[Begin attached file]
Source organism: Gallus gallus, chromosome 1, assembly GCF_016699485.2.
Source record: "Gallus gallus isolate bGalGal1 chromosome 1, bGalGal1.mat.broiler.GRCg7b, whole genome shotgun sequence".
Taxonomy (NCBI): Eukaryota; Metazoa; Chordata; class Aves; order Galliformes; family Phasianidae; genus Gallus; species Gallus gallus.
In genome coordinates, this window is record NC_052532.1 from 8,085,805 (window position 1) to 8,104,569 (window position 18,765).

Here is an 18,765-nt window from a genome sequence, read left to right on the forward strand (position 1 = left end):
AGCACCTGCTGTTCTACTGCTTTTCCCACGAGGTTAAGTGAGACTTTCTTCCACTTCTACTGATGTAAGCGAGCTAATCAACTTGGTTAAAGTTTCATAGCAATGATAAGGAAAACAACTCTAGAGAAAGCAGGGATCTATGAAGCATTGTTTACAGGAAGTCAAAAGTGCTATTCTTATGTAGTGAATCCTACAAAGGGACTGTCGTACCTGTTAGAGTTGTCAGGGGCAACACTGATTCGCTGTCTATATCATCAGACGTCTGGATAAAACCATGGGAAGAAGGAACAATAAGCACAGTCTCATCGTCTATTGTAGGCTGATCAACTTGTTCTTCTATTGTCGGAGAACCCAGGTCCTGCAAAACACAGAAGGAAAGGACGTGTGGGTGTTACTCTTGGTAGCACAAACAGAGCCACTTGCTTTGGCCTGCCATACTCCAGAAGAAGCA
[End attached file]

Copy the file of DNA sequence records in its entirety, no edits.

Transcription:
Source organism: Gallus gallus, chromosome 1, assembly GCF_016699485.2.
Source record: "Gallus gallus isolate bGalGal1 chromosome 1, bGalGal1.mat.broiler.GRCg7b, whole genome shotgun sequence".
Taxonomy (NCBI): Eukaryota; Metazoa; Chordata; class Aves; order Galliformes; family Phasianidae; genus Gallus; species Gallus gallus.
In genome coordinates, this window is record NC_052532.1 from 8,085,805 (window position 1) to 8,104,569 (window position 18,765).

Here is an 18,765-nt window from a genome sequence, read left to right on the forward strand (position 1 = left end):
AGCACCTGCTGTTCTACTGCTTTTCCCACGAGGTTAAGTGAGACTTTCTTCCACTTCTACTGATGTAAGCGAGCTAATCAACTTGGTTAAAGTTTCATAGCAATGATAAGGAAAACAACTCTAGAGAAAGCAGGGATCTATGAAGCATTGTTTACAGGAAGTCAAAAGTGCTATTCTTATGTAGTGAATCCTACAAAGGGACTGTCGTACCTGTTAGAGTTGTCAGGGGCAACACTGATTCGCTGTCTATATCATCAGACGTCTGGATAAAACCATGGGAAGAAGGAACAATAAGCACAGTCTCATCGTCTATTGTAGGCTGATCAACTTGTTCTTCTATTGTCGGAGAACCCAGGTCCTGCAAAACACAGAAGGAAAGGACGTGTGGGTGTTACTCTTGGTAGCACAAACAGAGCCACTTGCTTTGGCCTGCCATACTCCAGAAGAAGCA